There are user generated groups filled with jokes about rape and domestic violence along with gruesome images of assaulted women on Facebook. This week, Facebook announced that it’s stepping up efforts to eliminate such gender-based hate speech from its site after protesters sent around 60,000 tweets to advertisers making note of these posts. Facebook apologized saying it “failed to capture all the content that violates our standards.”
This announcement came after the weeklong social media campaign by women’s rights activists who organized around the hashtag #FBRape. This created a substantial amount of angry tweets and letters about Facebook, and especially its advertisers.
Experts say that women are the driving force behind the success of the #FBRape campaign. According to Lee RaInie, director of the Pew Research Center’s Internet Project, women make up the majority of users on sites like Facebook and spend more time on the networks and create more content than their male counterparts, making them the muscle of the social media world.
Soraya Cheamly, a writer and activist who is among the leading organizers of the campaign said, “We’re not a marginalized group on the sites. This isn’t some pet project, special interest they’re supporting – it’s more than half their users.”
On Tuesday evening, Facebook announced in a blog post that it would update its guidelines about hate speech and make sure its employees were accurately identifying prohibited content on the site, and taking steps to prevent users from posting such content anonymously.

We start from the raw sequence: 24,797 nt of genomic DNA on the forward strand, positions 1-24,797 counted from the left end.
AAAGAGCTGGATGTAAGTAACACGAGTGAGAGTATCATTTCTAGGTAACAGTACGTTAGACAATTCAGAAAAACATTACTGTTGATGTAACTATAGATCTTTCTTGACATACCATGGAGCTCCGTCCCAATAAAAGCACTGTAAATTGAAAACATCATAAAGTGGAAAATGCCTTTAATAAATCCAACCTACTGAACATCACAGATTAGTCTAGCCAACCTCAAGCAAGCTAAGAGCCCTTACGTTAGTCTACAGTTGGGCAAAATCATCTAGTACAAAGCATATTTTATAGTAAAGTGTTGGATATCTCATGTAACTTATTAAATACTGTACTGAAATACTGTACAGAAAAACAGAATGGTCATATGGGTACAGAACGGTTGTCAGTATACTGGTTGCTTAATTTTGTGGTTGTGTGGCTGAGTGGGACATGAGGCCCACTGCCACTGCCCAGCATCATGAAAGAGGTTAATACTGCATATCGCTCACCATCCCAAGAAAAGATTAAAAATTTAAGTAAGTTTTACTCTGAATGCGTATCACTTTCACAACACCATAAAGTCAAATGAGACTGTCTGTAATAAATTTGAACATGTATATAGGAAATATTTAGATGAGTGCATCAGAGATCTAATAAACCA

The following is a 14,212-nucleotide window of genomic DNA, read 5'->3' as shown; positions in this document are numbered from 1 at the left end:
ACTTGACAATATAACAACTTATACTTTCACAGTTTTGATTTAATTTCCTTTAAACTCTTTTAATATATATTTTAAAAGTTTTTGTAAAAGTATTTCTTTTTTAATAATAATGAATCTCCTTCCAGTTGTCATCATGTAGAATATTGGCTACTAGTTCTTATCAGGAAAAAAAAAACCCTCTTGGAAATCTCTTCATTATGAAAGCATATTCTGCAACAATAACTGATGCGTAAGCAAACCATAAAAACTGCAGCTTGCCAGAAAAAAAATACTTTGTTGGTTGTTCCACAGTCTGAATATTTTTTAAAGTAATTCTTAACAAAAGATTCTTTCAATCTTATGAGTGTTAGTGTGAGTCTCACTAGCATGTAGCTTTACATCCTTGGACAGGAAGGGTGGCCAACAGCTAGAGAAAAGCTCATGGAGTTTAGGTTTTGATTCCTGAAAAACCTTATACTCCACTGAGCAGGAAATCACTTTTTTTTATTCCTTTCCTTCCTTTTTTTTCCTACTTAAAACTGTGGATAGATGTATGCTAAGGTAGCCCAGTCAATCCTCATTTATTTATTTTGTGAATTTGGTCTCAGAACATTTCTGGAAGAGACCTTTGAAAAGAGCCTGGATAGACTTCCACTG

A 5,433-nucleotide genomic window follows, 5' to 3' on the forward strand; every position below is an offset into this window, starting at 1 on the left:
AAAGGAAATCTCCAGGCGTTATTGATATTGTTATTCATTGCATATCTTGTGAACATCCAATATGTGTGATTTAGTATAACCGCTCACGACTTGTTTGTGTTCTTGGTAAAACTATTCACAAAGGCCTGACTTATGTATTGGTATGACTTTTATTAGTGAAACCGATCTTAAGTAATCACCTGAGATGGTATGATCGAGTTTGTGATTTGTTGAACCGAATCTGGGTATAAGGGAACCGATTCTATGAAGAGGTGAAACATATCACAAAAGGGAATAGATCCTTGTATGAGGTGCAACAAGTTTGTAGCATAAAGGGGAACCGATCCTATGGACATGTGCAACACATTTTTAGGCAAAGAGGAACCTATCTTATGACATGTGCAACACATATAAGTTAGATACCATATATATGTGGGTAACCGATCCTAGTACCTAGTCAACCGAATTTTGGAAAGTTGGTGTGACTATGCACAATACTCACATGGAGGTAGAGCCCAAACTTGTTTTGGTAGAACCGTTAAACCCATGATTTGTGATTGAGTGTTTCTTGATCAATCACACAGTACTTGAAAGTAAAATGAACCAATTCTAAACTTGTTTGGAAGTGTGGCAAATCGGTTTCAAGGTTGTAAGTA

Gerald Kane, an associate professor of information systems at Boston College and an expert on social media said, “When people have to use their real names, it enforces social norms. You’re not going to misbehave as much if your friends are watching you.”
The #FBRape campaign, organized by activist groups Women, Action, and the Media (WAM); The Everyday Sexism Project; and Ms. Chemaly, started last week with a call for Facebook users to contact companies whose ads were appearing on pages beside the violent and misogynist content and demand that they withdraw their advertising from the site.
Not only were the violent images an issue, but the fact that Facebook didn’t delete images that have been flagged as hate speech was also an issue. In the screenshot posted to the WAM site, a user reported an image of a woman shot in the head with the caption, “I like her for her brains.” Beneath it, an automated response from Facebook read, “We reviewed the photo you reported, but found it doesn’t violate Facebook’s Community Standard.”
During this campaign, activists sent out over 5,000 emails and more than 60,000 tweets to advertisers, which resulted in more than a dozen companies pulling ads from Facebook.